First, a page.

This, however, can be answered. First, the study does highlight that the debate at two different levels did occur and had a positive effect towards changing the militants’ ideas. Second, although the change occurred under a controlled environment of imprisonment, it is incorrect to conclude that the change cannot occur outside such an environment or that the debate would have no positive effect in a more open environment. The conversion of thousands from one religion to another which occurs regularly all over the world through open propagation and debate of contending religious beliefs supports the value of open debate and contestation for the case at hand.
Another similar finding was made by Heather S. Gregg in her 2010 article “Fighting the Jihad of Pen: Countering Revolutionary Islam’s Ideology.” Gregg reported that in the al-Sakinah program in Saudi Arabia, the very act of drawing extremists into dialogue and debating their ideas with religious scholars and former jihadists created an opportunity for alternative viewpoints to emerge and promoted a “middle way” between extremism and secularism. The al-Sakinah program was supported by the government to engage violent militants online at the ideological level with the objective of persuading them to abandon their violent ideas and behavior.
Although the above cases relate to debate with those who have already subscribed to ideas supporting violence and terrorism, it must be noted that they are not the only target of such initiatives. By witnessing debate over ideas supporting violent extremism on various open platforms, the public too would benefit. There is also the possibility that a norm may develop where the refutation of ideas can be approached in a more engaging manner that would enhance the public’s understanding with multiple perspectives. The public’s views, while not presented in a scholarly manner, could be important for sending strong signals against violence and terrorism. In fact, one of the reasons that caused al-Gama’a al-Islamiyya to review their ideological disposition towards violence was the realization that the public was not with them and strongly opposed their ideas and actions.
Based on the above, it can be concluded that a liberal attitude to dissent, disagreement and contestation is of greater value in countering ideas that support violence and extremism than a policy of censorship and legal measures. As one 2010 study on radicalization titled The Edge of Violence: A Radical Approach to Extremism argued, such an approach “can de-mystify and de-glamourize terrorism without alienating large numbers of people. However – a liberal approach depends on independent voices setting out forceful counter-arguments against extremist ideas… silencing radical views must be considered as a last option because banning radical voices will neither prove effective nor lessen their appeal in the long term. Instead, government and non-government agencies – including Muslims – must set out counter arguments as to why particular radical or extremist ideas are wrong.”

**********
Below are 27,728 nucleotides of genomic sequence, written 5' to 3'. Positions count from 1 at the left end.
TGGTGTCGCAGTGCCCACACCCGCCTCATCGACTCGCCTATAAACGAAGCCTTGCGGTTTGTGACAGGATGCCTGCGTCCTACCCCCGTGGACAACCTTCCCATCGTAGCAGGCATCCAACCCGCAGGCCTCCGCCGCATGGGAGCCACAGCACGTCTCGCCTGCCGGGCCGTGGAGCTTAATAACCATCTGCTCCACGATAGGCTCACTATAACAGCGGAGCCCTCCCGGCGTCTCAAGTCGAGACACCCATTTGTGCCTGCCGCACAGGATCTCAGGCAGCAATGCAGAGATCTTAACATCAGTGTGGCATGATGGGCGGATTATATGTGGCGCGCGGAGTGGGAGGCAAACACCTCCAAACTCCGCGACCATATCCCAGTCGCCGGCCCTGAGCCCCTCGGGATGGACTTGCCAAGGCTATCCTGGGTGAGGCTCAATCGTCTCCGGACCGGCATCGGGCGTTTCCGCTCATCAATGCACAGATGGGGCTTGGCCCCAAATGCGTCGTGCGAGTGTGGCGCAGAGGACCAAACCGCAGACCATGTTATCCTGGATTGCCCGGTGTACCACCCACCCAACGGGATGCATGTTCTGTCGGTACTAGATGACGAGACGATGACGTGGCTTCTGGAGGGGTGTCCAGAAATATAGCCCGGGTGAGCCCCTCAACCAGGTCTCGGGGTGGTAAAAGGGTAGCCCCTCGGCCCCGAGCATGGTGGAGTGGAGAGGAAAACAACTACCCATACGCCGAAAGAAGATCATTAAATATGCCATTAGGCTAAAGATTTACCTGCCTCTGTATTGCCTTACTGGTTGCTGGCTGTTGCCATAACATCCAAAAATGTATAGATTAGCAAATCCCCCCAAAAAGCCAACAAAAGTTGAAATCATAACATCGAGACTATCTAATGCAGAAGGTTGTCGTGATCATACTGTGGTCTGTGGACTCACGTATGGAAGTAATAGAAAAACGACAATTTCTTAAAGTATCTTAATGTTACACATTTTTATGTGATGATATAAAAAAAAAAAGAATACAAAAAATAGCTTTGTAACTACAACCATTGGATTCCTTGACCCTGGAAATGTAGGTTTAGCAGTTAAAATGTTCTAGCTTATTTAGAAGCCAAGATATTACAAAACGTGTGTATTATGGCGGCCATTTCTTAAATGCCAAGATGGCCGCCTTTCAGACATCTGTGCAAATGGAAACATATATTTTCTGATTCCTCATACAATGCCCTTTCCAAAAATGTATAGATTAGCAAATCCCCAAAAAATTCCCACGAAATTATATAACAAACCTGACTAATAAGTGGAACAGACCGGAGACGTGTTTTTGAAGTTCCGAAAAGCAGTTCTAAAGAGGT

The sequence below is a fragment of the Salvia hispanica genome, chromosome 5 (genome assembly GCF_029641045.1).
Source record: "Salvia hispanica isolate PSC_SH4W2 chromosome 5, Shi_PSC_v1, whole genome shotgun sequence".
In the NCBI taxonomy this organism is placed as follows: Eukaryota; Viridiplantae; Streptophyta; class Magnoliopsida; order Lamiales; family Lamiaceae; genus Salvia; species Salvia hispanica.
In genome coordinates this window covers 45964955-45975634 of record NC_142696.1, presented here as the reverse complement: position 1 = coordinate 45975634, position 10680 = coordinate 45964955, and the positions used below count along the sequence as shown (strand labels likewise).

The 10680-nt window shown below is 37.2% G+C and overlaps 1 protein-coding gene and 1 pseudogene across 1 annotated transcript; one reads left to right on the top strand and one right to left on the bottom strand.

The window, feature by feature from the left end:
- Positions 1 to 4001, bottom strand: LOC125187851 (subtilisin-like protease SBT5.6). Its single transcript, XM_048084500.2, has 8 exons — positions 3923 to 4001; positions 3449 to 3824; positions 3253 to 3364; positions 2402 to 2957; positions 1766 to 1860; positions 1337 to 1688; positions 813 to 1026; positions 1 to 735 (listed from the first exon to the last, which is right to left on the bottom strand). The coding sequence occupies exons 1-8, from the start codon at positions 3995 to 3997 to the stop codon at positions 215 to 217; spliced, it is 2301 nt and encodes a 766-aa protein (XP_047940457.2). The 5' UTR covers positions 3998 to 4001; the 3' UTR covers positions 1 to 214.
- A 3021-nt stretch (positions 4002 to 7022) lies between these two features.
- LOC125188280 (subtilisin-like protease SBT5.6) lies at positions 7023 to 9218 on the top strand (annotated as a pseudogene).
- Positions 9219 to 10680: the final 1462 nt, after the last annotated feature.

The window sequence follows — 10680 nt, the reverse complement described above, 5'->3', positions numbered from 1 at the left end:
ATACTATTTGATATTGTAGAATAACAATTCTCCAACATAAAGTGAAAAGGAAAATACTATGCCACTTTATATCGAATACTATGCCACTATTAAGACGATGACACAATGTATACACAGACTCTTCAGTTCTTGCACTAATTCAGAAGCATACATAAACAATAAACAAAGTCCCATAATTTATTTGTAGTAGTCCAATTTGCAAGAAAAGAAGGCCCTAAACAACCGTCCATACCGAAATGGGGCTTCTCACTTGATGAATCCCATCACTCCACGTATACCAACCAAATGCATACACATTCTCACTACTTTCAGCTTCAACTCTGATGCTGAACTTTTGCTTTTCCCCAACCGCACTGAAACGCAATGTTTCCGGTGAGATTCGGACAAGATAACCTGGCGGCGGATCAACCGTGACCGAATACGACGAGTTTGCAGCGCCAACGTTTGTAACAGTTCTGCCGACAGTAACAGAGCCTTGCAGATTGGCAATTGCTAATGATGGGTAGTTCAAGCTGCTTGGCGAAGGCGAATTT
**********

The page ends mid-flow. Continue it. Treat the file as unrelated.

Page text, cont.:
While the suppression of ideas supporting violent extremism helps to limit their dissemination, it cannot be relied upon to diminish the persuasion and appeal of those ideas or eliminate them from the mind of militants. Such ideas must be discredited and this can only be achieved by promoting open debate and contestation to expose their flaws. A nuanced approach would avoid silencing proponents of such ideas and instead develop credible means to challenge them in the open where their own followers and the public at large can also be exposed to the debate. If the common assertion that extremists are on the fringes and do not enjoy wide support of the community is indeed true, then those seeking to combat them should be willing to face them in an open debate. In such a context, relying on censorship and legal measures only shows lack of confidence and belief.
From a theological viewpoint, the approach involving open debate and contestation with less reliance on censorship is in line with the Quranic verse which states: “Let there be no compulsion in religion” (2:256). Although the verse is popularly understood to refer to compulsion in the context of conversion to Islam, it is equally valid in the context of persuading violent extremists who have gone astray. This is because the verse establishes one important principle which is relevant in both contexts, namely that Islam cannot be practiced or embraced except through free will. Thus it is imperative from rational policy and theological viewpoints that a marketplace of ideas with some form of supervision for the purpose of preserving public order be created where a broad spectrum of opinions can contribute to debate where the worldview of violent extremists could be contested and challenged.
Muhammad Haniff Hassan is a Research Fellow at S. Rajaratnam School of International Studies, Nanyang Technological University, Singapore